Not only did I love the church but I was also a good catholic girl. I would tie my scarf and make sure it covered my ears and the hair at the nape of my neck. I attended stations of the cross, knew the litany of the blessed virgin Mary by heart, knew what novenas to pray when I lost something or had a special request. I went for confessions at least twice a month, prayed my rosary, wore a finger rosary and a Holy Scapular around my neck. I also knew all the female oyibo saints to look up to.

Soon, I started kissing boys and would be filled with so much guilt until I was able to go to confession. I kissed girls too. I had sat through many homilies to know exactly what the church thought about girls kissing girls. It didn’t happen too often but when it did, I always knew I had committed the worst sin and would be filled with immense guilt. But no matter how the guilt been wan kill me, I no dey ever mention say I kiss girl sha because that one was a special kind of sin. Apparently, that one was worse than the fact that the parish priest had once tried to rape me. Same man wey I been dey confess my sins to. He kept getting my mother to send me on errands to him so he could try again. When that wasn’t working, he started telling my mother lies about me, to get me in trouble. One day, when the thing don too hook me for neck, I told my mother what had happened. See ehn, my mother was and is still a lioness. I was the child whose mother used to come to school to fight teachers for flogging her child. When I was in primary school, I was standing on the assembly ground and I can’t remember what had happened but I was laughing with my friend. This male teacher saw me and walked up to us. He slapped me hard on my face. It was a loud slap. Everybody heard it and turned. My mother who was a teacher in that school went straight for his neck. It took the collective effort of other teachers to hold her back. Yeah that’s my mother. It was with this confidence that I told her what our parish priest had done. The man who used to come to our house to eat, the one we all loved and respected. I was so certain of my mother’s reaction, so imagine my shock when I saw the look on her face. One that I had never seen before on my mother’s face that it took me years to give that expression a name. It was powerlessness. My mother felt powerless as she placed her right forefinger on her lips, shhh, ku yak owo mfen a kop. Don’t let another person hear this.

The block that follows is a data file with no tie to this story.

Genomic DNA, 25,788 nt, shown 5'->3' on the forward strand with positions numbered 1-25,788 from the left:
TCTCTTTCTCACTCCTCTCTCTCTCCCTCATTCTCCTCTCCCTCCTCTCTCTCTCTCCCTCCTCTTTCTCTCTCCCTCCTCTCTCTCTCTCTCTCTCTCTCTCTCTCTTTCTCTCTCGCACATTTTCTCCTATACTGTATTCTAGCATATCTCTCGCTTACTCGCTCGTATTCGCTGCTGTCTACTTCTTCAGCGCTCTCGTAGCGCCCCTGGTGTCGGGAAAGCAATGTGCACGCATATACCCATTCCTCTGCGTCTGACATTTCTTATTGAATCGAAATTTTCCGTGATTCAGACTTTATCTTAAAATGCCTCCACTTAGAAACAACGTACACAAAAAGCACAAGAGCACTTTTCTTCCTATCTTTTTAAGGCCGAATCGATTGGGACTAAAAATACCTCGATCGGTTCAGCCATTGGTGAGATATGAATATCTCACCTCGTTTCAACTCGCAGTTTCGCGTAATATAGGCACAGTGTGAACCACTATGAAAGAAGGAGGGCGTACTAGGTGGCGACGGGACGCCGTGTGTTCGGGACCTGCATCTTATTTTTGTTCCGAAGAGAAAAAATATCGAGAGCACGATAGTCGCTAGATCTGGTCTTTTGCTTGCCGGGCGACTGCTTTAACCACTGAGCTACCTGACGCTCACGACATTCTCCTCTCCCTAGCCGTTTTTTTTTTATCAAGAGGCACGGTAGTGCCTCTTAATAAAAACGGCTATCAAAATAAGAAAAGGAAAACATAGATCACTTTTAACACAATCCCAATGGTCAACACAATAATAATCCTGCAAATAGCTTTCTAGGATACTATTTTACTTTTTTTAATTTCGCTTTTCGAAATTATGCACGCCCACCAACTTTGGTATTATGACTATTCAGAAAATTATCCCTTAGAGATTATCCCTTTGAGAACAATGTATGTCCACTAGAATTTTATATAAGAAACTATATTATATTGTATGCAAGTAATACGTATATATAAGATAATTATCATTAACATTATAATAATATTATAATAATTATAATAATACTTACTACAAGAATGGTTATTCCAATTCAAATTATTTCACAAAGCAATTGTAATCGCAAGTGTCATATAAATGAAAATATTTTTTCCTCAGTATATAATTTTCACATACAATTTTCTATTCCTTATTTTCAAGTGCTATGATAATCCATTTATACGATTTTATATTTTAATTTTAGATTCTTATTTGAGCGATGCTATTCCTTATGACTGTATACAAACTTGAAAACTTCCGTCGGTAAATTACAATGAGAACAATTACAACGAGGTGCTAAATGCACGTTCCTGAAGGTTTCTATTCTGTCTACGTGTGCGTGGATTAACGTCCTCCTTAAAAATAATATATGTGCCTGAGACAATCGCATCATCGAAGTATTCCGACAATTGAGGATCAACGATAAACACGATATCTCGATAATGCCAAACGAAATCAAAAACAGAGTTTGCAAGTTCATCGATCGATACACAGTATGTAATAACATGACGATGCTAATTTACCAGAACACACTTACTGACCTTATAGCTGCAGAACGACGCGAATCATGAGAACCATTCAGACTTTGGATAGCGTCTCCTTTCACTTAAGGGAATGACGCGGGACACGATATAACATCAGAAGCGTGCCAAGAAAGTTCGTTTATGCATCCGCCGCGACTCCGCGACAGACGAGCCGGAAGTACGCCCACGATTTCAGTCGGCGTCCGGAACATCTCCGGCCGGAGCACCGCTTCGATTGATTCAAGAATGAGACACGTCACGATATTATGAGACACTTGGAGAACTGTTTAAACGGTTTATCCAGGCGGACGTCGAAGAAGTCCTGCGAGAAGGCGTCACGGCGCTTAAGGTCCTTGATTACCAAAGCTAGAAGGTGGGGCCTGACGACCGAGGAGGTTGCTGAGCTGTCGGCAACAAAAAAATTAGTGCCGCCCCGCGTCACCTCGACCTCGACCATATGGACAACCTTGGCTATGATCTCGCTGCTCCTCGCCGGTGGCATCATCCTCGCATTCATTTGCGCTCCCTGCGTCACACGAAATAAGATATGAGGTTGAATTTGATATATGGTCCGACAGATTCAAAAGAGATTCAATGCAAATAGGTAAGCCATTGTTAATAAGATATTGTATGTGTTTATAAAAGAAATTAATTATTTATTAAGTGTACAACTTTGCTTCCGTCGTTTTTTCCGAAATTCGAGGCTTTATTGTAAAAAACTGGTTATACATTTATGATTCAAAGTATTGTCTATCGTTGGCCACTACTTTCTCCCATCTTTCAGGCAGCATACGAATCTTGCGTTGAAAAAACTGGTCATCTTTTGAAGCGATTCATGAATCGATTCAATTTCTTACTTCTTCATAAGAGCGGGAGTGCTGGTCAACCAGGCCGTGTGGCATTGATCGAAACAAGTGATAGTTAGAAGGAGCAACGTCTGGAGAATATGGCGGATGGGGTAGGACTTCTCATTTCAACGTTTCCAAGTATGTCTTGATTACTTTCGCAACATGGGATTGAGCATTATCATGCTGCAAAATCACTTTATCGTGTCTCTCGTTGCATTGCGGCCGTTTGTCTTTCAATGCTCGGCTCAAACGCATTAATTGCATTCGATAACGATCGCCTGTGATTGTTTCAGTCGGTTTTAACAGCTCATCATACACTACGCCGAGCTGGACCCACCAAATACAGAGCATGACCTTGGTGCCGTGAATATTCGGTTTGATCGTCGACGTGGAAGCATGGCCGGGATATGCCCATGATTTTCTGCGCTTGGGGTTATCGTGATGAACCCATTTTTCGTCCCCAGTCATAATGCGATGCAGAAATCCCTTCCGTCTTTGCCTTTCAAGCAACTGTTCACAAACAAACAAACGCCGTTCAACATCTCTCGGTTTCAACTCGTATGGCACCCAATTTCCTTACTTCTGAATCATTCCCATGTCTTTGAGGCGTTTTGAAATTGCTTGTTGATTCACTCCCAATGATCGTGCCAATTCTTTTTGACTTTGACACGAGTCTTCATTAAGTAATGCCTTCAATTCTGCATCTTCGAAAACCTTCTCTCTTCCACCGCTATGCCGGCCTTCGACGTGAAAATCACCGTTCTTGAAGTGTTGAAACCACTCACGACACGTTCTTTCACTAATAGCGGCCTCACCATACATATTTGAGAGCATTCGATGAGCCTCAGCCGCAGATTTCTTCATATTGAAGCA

I didn’t know it then but that was the beginning of the end of my relationship with the catholic church.


That was 17 years ago.


Now, I openly identify as queer and lesbian.

And I no longer practice any religion.


The day before I came out to my mother, I saw the headlines: Vatican bars gay union blessing, says God ‘can’t bless sin’ and I let out a long hiss because yeye dey smell.

The next day, I sat across from my catholic mother as she stared at me, heartbroken, trying all the ways she could to convince me to go back to living as a heterosexual woman. I refused to give in to what looked to me like emotional blackmail, even after she showed me where to bury her when she dies because this thing that I am was going to kill her. I listened as tears filled my eyes as I heard those words and I let them trickle down my cheeks. I am not an unholy thing, I said. I am not a sin. In spite of how hurt I am that you said that, I won’t accept it. No be me go kill you. She was immediately apologetic and she reminded me of her love. Ah she still loves me, I thought to myself. That’s your window. So I
responded, you say you love me, then love me. I saw her soften up. Then the questions came. One after the other. I explained patiently. I answered her numerous questions because I love her and I want her to know me, to truly know all of me and still love me.

Later that night, I saw her looking at my tattoos and piercings. I was half expecting her to say something about them but instead – why is your own gayness different? I looked up at her wondering what she was talking about. Why is yours different? She repeated. Aren’t there gay people who go to church? In fact, they are even fighting for their right to be wed in church. So, why is yours different? Why don’t you go to church?


I smiled. I smiled as I remembered the first girl I fell in love with. I smiled as I remembered how the Reverend sisters at my secondary school used to spit out the word, lesbianism, like it was a cursed thing. I smiled as I thought about how the catholic church had covered up thousands of cases of paedophilia and rape. I smiled as I remembered the parish priest who almost raped me. I smiled as I remembered how she had silenced me when I told her about it. I smiled as I remembered the headline from the day before.


I should fight to be wed in a church that could not love me back in spite of how much I loved it?


I smiled. I don’t know why. My own is just different, I said.

(Image by Iyesogie Ogieriakhi)

5 thoughts on “Cooking Laughter in My Stomach by Uyaiedu Ikpe-Etim

  1. There no words to describes uyias knowledge and how she puts words together but this is more like my story (it’s a lovely piece)

    Like

  2. This made me remember everything I had to go through as a young boy growing up in the Catholic Church,this is so so amazing!!!

    Like

  3. This is amazing. I felt so much emotion from it, almost like I was Uyai herself experiencing all these emotions. Absolutely brilliant ❤❤

    Like